December 1, 2001
Steven W. Ells
I sure could have used the AOPA Sweepstakes Bonanza on the day that I traveled from Santa Maria, California, to Mineral Wells, Texas, to pick it up. Instead of proceeding on a straight-line GPS-direct course toward my destination, I spent hours sitting in airport terminals and riding in a Chevy van.
If I'd flown the sweepstakes Bonanza I would have sped from Santa Maria to Mineral Wells, covering the 1,121-mile route nearly three and a half hours faster than it took me to make the same trip by commercial scheduled airline and ground transportation. One of the goals of the sweepstakes Bonanza project was to improve utility, and this comparison illustrates one of the strengths of this airplane — and of general aviation.
The physical refurbishment of our 1966 Beech V35 Bonanza has taken a little more than a year. Almost every modification that the AOPA staff wanted has been installed. The result is an airplane that would be the pride of any owner — but also an airplane that is complex and sophisticated. The winner will have to learn how to efficiently and safely operate his or her new Bonanza. A V-tail Bonanza is similar to a thoroughbred horse — it requires attention since it must be loaded cor.rectly and flown with a gentle touch. If the winner learns to respect and honor these traits, he or she will be well rewarded.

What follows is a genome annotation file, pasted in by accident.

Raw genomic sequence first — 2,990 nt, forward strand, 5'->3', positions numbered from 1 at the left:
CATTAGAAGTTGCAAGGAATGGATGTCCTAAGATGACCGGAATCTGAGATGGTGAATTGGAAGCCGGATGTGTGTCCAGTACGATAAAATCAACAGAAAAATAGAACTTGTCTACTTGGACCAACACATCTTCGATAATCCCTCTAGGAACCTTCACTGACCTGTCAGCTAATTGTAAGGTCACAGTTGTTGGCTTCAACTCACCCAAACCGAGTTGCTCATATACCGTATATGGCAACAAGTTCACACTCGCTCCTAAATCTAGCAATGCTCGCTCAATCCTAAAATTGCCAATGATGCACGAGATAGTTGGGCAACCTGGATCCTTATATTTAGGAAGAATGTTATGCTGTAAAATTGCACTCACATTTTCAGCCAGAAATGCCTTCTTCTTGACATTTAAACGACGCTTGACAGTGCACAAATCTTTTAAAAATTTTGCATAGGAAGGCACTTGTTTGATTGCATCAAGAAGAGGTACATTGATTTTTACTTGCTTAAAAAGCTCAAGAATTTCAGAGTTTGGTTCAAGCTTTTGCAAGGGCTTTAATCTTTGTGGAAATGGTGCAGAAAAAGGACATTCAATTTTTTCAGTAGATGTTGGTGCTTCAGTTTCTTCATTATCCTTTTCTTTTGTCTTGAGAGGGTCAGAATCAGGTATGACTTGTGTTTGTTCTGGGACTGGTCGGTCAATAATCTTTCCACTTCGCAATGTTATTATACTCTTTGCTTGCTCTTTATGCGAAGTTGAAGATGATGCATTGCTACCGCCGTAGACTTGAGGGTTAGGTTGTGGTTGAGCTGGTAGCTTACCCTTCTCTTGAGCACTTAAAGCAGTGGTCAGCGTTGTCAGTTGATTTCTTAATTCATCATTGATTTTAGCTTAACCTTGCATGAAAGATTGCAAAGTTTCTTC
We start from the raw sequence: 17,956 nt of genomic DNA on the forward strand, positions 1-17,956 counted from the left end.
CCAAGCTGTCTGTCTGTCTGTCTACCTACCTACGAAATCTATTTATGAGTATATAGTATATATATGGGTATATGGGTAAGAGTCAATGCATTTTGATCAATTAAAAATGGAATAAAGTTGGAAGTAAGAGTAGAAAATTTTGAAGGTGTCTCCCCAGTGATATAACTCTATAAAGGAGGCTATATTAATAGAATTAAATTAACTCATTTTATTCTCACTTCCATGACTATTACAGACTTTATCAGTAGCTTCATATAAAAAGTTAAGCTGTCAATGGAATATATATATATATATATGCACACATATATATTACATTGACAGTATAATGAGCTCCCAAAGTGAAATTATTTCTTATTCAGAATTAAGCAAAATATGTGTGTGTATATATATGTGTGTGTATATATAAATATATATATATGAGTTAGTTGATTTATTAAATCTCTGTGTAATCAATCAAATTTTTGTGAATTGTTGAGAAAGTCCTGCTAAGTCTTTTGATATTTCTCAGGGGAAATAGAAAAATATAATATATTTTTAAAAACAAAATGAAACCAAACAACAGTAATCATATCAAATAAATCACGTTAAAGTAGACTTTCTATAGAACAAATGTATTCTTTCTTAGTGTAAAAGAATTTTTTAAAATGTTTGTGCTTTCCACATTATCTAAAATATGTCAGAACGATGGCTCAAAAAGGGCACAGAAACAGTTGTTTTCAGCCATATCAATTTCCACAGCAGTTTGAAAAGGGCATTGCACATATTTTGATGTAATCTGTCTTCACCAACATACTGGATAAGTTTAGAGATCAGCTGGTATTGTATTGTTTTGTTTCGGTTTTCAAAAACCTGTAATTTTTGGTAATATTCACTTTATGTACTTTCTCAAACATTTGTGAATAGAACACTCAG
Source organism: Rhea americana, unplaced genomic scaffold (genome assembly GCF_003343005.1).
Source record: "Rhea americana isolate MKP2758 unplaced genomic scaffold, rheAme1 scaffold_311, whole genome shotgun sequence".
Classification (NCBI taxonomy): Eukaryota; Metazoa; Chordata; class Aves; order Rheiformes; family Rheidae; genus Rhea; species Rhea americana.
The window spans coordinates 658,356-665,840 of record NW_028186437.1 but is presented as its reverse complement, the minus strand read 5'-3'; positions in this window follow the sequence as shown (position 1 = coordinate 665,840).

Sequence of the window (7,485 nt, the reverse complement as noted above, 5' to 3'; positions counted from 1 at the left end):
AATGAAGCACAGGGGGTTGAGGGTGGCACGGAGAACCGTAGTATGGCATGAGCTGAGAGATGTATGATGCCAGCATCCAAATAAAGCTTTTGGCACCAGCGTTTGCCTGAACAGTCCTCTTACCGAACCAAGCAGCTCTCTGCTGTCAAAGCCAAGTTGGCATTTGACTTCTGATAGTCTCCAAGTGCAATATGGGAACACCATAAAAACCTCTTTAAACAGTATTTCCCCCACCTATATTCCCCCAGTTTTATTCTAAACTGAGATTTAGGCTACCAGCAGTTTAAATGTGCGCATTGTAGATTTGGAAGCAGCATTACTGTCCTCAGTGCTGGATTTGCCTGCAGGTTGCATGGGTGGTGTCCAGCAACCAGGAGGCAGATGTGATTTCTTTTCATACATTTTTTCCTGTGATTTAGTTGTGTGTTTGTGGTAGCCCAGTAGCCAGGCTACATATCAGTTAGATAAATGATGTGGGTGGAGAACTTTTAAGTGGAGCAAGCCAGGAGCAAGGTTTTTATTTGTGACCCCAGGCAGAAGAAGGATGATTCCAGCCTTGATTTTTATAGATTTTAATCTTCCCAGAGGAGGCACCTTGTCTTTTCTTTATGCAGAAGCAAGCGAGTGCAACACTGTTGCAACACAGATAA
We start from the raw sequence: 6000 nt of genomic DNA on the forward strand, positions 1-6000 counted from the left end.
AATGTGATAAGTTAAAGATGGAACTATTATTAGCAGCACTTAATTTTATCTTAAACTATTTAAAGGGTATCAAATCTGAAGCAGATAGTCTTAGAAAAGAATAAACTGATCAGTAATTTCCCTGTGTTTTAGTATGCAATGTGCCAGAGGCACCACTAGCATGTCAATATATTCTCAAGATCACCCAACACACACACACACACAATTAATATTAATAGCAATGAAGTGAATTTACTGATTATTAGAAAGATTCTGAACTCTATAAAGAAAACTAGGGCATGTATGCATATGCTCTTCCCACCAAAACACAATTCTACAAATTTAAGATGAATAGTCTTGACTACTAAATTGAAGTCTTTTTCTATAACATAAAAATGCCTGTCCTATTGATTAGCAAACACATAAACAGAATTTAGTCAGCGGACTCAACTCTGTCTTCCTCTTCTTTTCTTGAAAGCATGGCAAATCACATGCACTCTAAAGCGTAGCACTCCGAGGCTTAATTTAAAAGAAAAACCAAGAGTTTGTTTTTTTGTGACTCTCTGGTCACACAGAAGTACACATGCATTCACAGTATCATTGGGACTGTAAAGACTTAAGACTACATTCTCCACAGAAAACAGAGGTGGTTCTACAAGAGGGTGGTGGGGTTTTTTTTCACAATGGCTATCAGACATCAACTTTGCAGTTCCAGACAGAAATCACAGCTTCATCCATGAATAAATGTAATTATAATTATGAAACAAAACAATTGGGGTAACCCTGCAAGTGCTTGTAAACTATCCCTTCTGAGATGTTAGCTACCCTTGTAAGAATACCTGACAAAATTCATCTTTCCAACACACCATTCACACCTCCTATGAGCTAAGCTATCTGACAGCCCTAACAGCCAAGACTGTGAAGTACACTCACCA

The sweepstakes Bonanza project has been the most thoroughly reported project in AOPA's history. This is the ninth magazine article that we've printed on the refurbishment. In addition, there have been online updates every week this year. To access all the progress reports, visit the Web site ( www.aopa.org/pilot/bonanza/).
We picked the Bonanza for this project for three reasons: One, because it is one of general aviation's most successful and recognizable airplanes; two, because just about any pilot would love to own this high-performance single; and three, because there Us a huge number of FAA-approved upgrades and modifications available for Bonanzas.